But from nowhere to nowhere is exactly where the movie goes, to its detriment.  The first half was wonderful to me: my first exposure to Kafka was a series of thought-provoking Samuel Beckett-esque dialogue that was just within the realm of relevance: not realistic in any way, incredibly circular with paradox after paradox, but still a fascinating use of the Socratic Method and the pondering over the theoretical implications of actions ranging from Joseph dressing in front of these strange men who have come to arrest him, to fooling around with the neighbor.  You combine dialogue like that with those sets that could be real but could also be from another dimension entirely, and you’ve got a nice complement of Kafka-esque sights and Kafka-esque sounds.  And thank god for Anthony Perkins: on the coattails of “Psycho” (now ironically starring in a bizarre twist on Alfred Hitchcock’s favorite ‘wrongfully accused’ genre) and perfect for the role of meek everyman-turned-wannabe revolutionary Joseph K.  I was completely sold on this guy as the innocent victim, first being arrested for reasons unknown, then seeing those same no-nonsense arresting officers being whipped in a closet, then getting lost in a sea of other lost souls in the legal system and the endless mess of his attorney’s (or ‘advocate’) apartment.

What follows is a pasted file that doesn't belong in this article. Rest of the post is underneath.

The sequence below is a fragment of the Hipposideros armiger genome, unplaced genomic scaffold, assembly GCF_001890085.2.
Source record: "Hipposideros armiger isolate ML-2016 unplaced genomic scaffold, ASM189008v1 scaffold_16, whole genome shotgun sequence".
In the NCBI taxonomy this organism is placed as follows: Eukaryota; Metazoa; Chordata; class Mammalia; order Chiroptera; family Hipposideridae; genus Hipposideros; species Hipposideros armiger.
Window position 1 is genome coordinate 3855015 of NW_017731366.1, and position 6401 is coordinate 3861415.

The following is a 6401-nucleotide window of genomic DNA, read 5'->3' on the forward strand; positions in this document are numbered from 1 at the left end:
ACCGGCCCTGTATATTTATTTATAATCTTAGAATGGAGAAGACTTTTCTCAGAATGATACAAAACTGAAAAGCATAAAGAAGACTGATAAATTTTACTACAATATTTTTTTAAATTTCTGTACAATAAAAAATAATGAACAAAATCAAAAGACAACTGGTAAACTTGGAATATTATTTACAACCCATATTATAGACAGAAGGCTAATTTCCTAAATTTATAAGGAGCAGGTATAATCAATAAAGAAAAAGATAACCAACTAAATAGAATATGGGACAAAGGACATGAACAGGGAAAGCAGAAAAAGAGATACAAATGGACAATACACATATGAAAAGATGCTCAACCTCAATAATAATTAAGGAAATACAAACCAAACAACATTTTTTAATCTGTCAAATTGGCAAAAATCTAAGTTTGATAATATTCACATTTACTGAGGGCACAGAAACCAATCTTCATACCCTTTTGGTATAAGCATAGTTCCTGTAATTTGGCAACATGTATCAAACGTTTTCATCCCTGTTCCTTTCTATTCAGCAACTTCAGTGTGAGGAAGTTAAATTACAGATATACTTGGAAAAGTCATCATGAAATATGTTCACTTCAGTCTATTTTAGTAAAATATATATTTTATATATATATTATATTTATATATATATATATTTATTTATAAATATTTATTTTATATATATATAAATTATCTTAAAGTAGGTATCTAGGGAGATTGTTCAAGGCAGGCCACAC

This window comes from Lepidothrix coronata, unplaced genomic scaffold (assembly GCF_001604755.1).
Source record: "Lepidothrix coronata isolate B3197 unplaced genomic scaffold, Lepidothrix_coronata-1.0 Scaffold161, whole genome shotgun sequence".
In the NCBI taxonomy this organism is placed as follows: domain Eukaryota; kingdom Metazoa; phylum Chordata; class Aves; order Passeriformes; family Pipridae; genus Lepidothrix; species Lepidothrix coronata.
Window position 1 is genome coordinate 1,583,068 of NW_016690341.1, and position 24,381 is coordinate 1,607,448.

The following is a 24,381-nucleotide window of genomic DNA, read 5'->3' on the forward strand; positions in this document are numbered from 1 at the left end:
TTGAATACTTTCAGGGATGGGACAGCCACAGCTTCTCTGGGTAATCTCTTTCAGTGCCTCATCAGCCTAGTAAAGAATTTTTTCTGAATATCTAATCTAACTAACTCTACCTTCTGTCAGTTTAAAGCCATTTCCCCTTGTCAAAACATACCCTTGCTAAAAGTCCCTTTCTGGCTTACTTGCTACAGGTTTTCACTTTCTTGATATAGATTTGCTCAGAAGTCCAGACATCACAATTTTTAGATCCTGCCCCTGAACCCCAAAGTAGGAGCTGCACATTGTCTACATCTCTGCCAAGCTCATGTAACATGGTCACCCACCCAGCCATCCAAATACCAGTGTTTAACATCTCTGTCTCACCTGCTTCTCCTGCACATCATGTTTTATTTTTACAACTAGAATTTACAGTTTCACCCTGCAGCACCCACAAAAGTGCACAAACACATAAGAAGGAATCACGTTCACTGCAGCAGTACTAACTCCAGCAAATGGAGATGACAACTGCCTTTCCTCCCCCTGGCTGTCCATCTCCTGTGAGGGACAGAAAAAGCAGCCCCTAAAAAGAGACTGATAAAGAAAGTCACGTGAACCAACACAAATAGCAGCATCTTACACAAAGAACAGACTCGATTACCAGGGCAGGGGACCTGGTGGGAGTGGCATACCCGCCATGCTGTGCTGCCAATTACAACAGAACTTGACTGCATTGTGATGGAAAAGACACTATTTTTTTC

It’s a shame, then, that something with such promise as a brilliant allegory and criticism of legal bureaucracy had to degenerate into something so out there and nonsensical that it became…boring.  When we just see Joseph wax philosophical with the Advocate’s nurse or maid (one of those, couldn’t tell 😛 ), or Joseph stumbling through the messy back room of a courthouse (or was it a church?  I couldn’t tell, and really couldn’t care), or Joseph standing there as that useless fat man the advocate goes on about his own self-importance in a meaningless world, what little coherency existed in that Kafka kind of way is now utter chaos.  Sure it looks pretty and expressionistic from moment 1 to moment the last (especially late as Joseph visits the prison-like hut of a supposedly helpful painter, young girls’ eyes watching through every slat), but even that gets tiring.  If “Citizen Kane” was the perfect marriage of innovative techniques ranging from deep focus to specific camera angles to perfect set design, then “The Trial” takes that wedding and turns it into an all-out orgy.